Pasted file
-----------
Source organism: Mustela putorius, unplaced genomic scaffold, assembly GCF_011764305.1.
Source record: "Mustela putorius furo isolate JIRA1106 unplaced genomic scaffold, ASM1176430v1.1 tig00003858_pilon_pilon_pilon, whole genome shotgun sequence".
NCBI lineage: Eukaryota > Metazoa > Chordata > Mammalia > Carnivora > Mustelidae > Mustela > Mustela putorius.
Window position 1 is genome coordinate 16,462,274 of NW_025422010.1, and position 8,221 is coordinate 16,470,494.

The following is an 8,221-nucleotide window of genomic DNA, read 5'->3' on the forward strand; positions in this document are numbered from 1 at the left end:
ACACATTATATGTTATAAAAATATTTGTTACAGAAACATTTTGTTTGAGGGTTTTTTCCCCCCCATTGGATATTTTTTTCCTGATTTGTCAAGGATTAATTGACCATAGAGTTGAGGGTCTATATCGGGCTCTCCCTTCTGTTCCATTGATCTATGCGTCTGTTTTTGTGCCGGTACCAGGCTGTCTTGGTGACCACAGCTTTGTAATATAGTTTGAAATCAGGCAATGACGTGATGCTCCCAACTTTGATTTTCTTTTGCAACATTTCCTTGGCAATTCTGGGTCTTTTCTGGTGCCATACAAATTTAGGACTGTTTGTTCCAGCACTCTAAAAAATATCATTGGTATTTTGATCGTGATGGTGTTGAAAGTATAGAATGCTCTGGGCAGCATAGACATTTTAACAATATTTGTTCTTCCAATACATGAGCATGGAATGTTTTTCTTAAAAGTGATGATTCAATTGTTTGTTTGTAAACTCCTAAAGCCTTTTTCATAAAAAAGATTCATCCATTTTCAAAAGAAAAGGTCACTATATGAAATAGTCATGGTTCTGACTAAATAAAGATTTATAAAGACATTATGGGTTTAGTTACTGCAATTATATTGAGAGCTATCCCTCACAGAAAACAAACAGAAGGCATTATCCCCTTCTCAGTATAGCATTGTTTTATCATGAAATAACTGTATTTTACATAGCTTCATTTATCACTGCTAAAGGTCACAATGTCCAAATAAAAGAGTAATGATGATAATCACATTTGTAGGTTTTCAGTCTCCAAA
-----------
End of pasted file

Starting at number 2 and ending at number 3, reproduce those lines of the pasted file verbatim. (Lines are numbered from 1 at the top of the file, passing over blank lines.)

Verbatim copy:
Source record: "Mustela putorius furo isolate JIRA1106 unplaced genomic scaffold, ASM1176430v1.1 tig00003858_pilon_pilon_pilon, whole genome shotgun sequence".
NCBI lineage: Eukaryota > Metazoa > Chordata > Mammalia > Carnivora > Mustelidae > Mustela > Mustela putorius.